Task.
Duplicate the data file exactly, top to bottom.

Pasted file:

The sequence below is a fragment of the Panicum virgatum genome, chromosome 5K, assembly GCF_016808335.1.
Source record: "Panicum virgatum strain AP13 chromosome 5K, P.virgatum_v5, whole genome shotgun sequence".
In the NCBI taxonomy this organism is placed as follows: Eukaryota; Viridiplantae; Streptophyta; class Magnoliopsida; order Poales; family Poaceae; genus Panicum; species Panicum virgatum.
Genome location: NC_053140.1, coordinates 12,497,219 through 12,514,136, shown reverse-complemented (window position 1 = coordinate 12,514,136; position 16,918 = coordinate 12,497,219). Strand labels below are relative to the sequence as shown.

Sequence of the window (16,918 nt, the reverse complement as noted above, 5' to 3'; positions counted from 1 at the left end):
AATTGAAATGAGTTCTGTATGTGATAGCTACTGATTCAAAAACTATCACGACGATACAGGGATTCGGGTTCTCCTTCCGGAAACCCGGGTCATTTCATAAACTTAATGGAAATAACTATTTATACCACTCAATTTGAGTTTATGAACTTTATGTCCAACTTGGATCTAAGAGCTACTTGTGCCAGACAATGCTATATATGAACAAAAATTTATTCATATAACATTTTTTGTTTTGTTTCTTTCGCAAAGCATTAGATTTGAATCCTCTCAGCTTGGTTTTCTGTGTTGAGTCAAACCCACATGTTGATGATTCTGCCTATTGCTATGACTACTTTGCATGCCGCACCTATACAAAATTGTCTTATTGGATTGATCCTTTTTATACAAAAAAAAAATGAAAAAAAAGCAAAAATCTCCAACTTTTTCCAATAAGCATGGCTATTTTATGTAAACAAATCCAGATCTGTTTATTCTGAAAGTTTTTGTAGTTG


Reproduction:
The sequence below is a fragment of the Panicum virgatum genome, chromosome 5K, assembly GCF_016808335.1.
Source record: "Panicum virgatum strain AP13 chromosome 5K, P.virgatum_v5, whole genome shotgun sequence".
In the NCBI taxonomy this organism is placed as follows: Eukaryota; Viridiplantae; Streptophyta; class Magnoliopsida; order Poales; family Poaceae; genus Panicum; species Panicum virgatum.
Genome location: NC_053140.1, coordinates 12,497,219 through 12,514,136, shown reverse-complemented (window position 1 = coordinate 12,514,136; position 16,918 = coordinate 12,497,219). Strand labels below are relative to the sequence as shown.

Sequence of the window (16,918 nt, the reverse complement as noted above, 5' to 3'; positions counted from 1 at the left end):
AATTGAAATGAGTTCTGTATGTGATAGCTACTGATTCAAAAACTATCACGACGATACAGGGATTCGGGTTCTCCTTCCGGAAACCCGGGTCATTTCATAAACTTAATGGAAATAACTATTTATACCACTCAATTTGAGTTTATGAACTTTATGTCCAACTTGGATCTAAGAGCTACTTGTGCCAGACAATGCTATATATGAACAAAAATTTATTCATATAACATTTTTTGTTTTGTTTCTTTCGCAAAGCATTAGATTTGAATCCTCTCAGCTTGGTTTTCTGTGTTGAGTCAAACCCACATGTTGATGATTCTGCCTATTGCTATGACTACTTTGCATGCCGCACCTATACAAAATTGTCTTATTGGATTGATCCTTTTTATACAAAAAAAAAATGAAAAAAAAGCAAAAATCTCCAACTTTTTCCAATAAGCATGGCTATTTTATGTAAACAAATCCAGATCTGTTTATTCTGAAAGTTTTTGTAGTTG